The Saturday Paper

By Hamish McDonald

Funny how Barack Obama has not quite asked Tony Abbott outright for help in bombing the so-called Islamic State in Iraq and perhaps Syria, much as Abbott would like to be asked.

Of course, strictly speaking it should be the new Iraqi prime minister, Haider al-Abadi, who Abbott should be consulting, just as Obama is doing. But Obama and the Pentagon have every reason to be happy with Abbott. They are expecting him to pick up the tab for the US Marines' annual "rotation" through Darwin, according to close observers.

The marines, numbering about 1150 during this year's dry season deployment, will build up in two years or so to a fullscale Marine Air-Ground Task Force of 2500 personnel and perhaps even more in future years. The cost of this deployment was put at $US1.6 billion in a preliminary assessment by the Marine Corps to a US senate committee in October 2012, over what period was not made clear.

Abbott and Obama made a new bilateral "force posture agreement" at their White House meeting in June this year, signed by Foreign Minister Julie Bishop and Defence Minister David Johnston at the annual talks with US counterparts last month. It covers the marine rotation, plus more visits to Australian bases and airfields by US ships and aircraft.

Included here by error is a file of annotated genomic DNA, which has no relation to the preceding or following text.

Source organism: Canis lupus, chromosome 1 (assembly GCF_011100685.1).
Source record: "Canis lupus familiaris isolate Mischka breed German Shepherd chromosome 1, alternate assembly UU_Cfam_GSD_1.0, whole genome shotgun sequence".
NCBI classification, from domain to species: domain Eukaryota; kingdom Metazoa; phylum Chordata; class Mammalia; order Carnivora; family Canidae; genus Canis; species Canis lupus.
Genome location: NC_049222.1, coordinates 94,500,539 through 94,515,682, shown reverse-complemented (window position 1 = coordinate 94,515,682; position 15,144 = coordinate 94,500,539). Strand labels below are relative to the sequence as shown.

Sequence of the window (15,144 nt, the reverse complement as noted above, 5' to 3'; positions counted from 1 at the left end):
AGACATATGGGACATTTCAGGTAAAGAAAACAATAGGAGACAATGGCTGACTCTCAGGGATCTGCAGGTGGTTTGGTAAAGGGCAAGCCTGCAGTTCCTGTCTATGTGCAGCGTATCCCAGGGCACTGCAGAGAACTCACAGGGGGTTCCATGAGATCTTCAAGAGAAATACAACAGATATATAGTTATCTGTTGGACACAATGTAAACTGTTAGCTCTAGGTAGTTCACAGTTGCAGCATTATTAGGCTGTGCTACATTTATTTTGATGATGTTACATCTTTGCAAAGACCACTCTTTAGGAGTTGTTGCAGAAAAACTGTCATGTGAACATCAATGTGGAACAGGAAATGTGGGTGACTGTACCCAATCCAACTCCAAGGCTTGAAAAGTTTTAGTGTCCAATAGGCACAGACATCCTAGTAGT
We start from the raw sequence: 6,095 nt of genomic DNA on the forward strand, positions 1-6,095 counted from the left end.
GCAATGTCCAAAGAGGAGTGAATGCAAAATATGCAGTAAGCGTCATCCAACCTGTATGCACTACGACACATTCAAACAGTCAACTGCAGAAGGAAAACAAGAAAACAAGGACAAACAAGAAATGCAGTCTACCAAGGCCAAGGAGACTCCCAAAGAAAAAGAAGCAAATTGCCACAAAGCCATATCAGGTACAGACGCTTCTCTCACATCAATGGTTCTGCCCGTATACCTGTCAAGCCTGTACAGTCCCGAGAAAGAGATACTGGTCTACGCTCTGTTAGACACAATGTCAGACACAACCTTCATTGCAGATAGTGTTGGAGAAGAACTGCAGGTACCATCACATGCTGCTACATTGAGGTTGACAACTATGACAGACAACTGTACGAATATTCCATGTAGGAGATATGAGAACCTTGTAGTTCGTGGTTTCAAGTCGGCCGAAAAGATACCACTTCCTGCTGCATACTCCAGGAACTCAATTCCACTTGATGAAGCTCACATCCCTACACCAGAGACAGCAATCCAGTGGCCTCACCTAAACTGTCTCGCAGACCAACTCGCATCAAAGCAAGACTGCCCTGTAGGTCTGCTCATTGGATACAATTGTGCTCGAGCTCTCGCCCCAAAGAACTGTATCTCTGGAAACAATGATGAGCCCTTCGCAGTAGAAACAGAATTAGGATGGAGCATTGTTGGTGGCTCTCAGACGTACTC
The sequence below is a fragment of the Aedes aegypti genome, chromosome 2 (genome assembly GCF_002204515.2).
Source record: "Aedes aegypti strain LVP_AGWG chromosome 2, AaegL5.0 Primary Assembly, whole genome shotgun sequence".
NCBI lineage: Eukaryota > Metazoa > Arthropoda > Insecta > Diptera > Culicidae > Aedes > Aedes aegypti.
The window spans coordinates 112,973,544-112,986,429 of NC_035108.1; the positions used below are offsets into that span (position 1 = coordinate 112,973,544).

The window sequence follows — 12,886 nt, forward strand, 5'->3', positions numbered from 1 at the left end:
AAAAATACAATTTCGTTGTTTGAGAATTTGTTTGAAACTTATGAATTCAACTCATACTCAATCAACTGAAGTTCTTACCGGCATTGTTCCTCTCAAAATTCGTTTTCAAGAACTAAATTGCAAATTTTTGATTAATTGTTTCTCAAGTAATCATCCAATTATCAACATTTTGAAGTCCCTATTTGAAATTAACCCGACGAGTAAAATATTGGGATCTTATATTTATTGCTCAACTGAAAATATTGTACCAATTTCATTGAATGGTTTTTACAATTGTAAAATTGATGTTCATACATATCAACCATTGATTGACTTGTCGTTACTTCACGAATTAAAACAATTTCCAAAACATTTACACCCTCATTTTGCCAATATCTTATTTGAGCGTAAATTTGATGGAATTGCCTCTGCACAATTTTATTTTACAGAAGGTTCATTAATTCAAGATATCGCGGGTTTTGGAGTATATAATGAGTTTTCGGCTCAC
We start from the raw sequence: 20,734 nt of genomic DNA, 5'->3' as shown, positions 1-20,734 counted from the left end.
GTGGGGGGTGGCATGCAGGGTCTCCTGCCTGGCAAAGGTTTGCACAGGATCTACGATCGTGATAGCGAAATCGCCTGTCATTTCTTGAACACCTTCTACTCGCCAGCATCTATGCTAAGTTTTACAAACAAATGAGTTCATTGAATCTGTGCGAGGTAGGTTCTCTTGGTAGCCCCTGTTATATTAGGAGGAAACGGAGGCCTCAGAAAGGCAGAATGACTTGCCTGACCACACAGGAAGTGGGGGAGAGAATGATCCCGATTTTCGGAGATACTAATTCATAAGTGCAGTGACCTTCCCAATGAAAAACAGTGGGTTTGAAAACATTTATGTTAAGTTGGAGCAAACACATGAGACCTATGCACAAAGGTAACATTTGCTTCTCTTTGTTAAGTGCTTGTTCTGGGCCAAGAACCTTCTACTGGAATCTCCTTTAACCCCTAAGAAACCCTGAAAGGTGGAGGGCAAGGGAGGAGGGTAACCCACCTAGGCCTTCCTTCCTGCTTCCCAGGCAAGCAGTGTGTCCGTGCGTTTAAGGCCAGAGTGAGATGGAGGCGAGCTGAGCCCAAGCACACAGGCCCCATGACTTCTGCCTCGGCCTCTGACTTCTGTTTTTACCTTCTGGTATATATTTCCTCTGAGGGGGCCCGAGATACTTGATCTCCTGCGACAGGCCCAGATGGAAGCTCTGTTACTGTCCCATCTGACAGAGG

"Under the agreement, costs will be shared on the basis of'proportionate use', with the details to be negotiated between the parties," says a Defence Department spokesperson in Canberra. "To date, the cost of the initiatives to defence has been limited. The US Marine Corps contributed to costs incurred to support the rotations that occurred in 2012 and 2013, with defence absorbing minimal costs."

Not clear how much the leathernecks contributed for the fairly small deployments in those years, and how much will fall on the Canberra budget when the full force starts coming. But observers, such as Professor Bates Gill, head of the US Studies Centre at Sydney University, are on record as saying they expect Australia to pick up most of the tab.

For a new take on Australia's role in the US "pivot" to Asia, read an article on by Vince Scappatura, a Deakin University PhD candidate working on the US–Australia alliance, in which he argues the distinction between "rotation" and "basing" has become almost meaningless.

This article was originally published in The Saturday Paper